John Anderson in his ACT* and ACT-R theory explains similar concept through declarative knowledge (DK) and procedural knowledge (PK). DK is an explicit knowledge, which is having the “knowledge about”, for instance having the knowledge that sun, rises from the east. PK on other hand is an implicit knowledge that is having the knowledge of “how to do” like knowing how to drive a car. Hence, it can be concluded that learning occurs when a learner develops from declarative to procedural stage.Automatized data undergo constant reshaping and restructuring as seen in the phenomenon known as U-shaped development (adopted from Saville-Troike & Barto, 2017). When a learner goes through U-shaped development, they initially produce target like production but then later produces incorrect production- known in U-shaped development as backsliding. Later through some negative evidence the learner will again produce the correct production.
Final stage of IP is the output. In SLA output is the final production of the TG. Before output was merely viewed as the final production without being given due recognition to its role in SLA. Even Krashen’s comprehensible input hypothesis gives little to no emphasis on the role of output. Merrill Swain in her Output Hypothesis first discussed prominent role of output in SLA. Swain (1988) claimed that a successful learning happens when learners are obliged to produce comprehensible output, other wise input alone is not enough. Output brings about noticing function through which learners can identify a gap in their knowledge and work accordingly to improve. Output also helps learner to get real time feedback of their production and at a same time reap the benefit of its metalinguistic functions.Psychological perspective of language learning answers the question of how a learner learns language; IP being paradigm of psychological perspective has lots of implications in teaching and learning process.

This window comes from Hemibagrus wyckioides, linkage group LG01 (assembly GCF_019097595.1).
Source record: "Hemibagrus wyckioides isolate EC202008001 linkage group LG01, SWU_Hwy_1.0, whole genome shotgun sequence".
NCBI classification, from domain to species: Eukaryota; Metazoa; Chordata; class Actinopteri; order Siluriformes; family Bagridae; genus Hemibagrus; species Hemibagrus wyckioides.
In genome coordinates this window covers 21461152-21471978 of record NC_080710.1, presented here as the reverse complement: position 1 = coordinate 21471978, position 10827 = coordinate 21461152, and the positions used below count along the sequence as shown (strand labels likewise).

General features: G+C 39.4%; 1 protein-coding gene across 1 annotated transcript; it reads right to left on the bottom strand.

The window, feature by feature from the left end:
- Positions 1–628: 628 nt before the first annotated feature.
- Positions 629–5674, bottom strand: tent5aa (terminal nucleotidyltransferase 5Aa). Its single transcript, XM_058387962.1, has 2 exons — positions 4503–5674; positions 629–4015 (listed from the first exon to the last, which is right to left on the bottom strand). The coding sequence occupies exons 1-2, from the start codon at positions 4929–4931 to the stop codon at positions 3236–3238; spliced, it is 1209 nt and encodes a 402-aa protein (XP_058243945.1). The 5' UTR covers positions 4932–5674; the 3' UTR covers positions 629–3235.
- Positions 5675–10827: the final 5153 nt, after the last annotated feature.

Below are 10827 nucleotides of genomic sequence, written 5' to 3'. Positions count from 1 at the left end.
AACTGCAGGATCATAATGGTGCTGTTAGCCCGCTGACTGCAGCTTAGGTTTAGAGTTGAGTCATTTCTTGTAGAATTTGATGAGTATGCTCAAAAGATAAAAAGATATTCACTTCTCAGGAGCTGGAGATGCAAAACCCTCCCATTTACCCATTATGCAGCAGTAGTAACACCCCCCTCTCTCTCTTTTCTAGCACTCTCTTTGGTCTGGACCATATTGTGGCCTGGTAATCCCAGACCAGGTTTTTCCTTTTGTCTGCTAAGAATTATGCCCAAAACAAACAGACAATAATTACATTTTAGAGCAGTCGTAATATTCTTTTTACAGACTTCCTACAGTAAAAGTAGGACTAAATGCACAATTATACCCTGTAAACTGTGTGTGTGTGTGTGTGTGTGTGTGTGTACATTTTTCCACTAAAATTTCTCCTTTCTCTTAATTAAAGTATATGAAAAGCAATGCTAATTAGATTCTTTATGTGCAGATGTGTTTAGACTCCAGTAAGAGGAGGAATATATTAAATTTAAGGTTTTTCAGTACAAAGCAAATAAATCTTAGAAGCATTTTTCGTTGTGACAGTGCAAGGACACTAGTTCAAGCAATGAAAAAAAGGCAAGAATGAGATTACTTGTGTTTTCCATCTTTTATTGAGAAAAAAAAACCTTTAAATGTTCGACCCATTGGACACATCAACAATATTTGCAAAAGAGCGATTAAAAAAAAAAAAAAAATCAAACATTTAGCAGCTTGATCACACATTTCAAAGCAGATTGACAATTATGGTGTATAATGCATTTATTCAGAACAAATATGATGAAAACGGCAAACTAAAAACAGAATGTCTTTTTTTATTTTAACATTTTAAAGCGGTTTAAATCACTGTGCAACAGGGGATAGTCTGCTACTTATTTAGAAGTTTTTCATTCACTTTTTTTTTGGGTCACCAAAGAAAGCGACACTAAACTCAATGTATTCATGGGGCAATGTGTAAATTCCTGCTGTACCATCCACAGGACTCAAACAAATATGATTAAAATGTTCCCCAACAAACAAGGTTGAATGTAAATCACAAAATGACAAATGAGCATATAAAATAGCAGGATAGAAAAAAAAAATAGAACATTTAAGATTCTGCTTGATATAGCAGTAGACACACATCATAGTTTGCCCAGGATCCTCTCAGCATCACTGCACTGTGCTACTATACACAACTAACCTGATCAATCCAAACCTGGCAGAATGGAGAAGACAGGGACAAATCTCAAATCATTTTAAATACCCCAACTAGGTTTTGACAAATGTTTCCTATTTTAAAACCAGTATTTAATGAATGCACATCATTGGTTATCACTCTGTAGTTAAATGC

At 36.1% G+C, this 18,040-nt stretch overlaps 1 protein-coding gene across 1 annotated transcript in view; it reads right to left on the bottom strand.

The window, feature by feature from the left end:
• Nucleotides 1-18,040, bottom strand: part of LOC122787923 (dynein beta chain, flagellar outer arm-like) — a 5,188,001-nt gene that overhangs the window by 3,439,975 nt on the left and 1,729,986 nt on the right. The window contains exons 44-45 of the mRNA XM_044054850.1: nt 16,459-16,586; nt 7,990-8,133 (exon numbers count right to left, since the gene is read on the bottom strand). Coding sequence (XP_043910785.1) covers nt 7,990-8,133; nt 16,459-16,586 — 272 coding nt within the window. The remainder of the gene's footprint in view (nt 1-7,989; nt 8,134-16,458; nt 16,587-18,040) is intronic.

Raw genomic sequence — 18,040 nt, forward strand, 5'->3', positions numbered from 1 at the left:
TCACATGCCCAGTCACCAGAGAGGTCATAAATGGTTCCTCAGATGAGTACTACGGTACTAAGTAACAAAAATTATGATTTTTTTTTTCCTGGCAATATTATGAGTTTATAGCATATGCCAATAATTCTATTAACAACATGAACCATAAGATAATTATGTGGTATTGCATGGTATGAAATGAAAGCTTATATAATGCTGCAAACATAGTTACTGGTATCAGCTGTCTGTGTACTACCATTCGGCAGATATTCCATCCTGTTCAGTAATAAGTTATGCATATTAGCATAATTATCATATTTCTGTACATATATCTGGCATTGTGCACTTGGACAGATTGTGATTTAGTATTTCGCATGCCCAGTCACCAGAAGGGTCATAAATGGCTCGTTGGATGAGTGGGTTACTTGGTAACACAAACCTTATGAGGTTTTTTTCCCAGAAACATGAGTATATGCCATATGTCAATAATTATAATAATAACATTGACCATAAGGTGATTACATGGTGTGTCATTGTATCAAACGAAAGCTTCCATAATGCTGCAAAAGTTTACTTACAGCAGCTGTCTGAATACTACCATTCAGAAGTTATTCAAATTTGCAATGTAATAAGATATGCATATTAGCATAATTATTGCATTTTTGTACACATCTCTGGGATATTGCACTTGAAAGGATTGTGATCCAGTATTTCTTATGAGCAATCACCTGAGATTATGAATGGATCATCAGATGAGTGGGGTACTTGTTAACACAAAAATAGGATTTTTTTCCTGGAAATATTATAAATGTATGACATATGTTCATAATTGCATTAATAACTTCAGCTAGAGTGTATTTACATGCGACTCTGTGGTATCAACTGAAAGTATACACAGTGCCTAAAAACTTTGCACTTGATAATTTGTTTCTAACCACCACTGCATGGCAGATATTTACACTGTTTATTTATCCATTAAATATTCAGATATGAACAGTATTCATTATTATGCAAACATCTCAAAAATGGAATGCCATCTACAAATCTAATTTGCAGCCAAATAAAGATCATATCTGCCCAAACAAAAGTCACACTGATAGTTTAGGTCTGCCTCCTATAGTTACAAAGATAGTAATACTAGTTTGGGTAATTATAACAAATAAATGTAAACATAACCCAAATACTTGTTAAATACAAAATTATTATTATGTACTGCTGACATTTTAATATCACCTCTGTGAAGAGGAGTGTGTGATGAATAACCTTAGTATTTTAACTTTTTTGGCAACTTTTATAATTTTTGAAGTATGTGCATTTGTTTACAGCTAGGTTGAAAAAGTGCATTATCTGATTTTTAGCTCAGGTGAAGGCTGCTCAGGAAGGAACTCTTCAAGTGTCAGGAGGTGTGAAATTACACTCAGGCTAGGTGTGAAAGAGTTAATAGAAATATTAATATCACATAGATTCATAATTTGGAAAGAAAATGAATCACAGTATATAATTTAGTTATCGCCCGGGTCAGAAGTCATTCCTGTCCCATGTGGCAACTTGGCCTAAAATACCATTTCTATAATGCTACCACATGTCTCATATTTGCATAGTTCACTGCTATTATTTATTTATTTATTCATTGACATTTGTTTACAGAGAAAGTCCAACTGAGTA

Understanding IP can provide insight into role of attention, memory functions, and distributed practice that are necessary for learning. IP tells us that attention is the precursor of learning. It is mandatory that students are aware of what they are learning. As a language teacher one should model strategies to channelize learner’s attention. Voice modulation can avoid monotonousness from setting in; thus, keeping students attentive. Walking around while lecturing rather than just sitting often works wonders as it keeps learners on their toes and attentive. Using memory aids such as visual imagery can help learners to remember the concept easily. Distributed practice can help to automatize the information faster. Resorting to rote drill, frequent test or even simple revision compels learners to keep in constant touch with lessons; thus, facilitating the information to be recalled easily at will.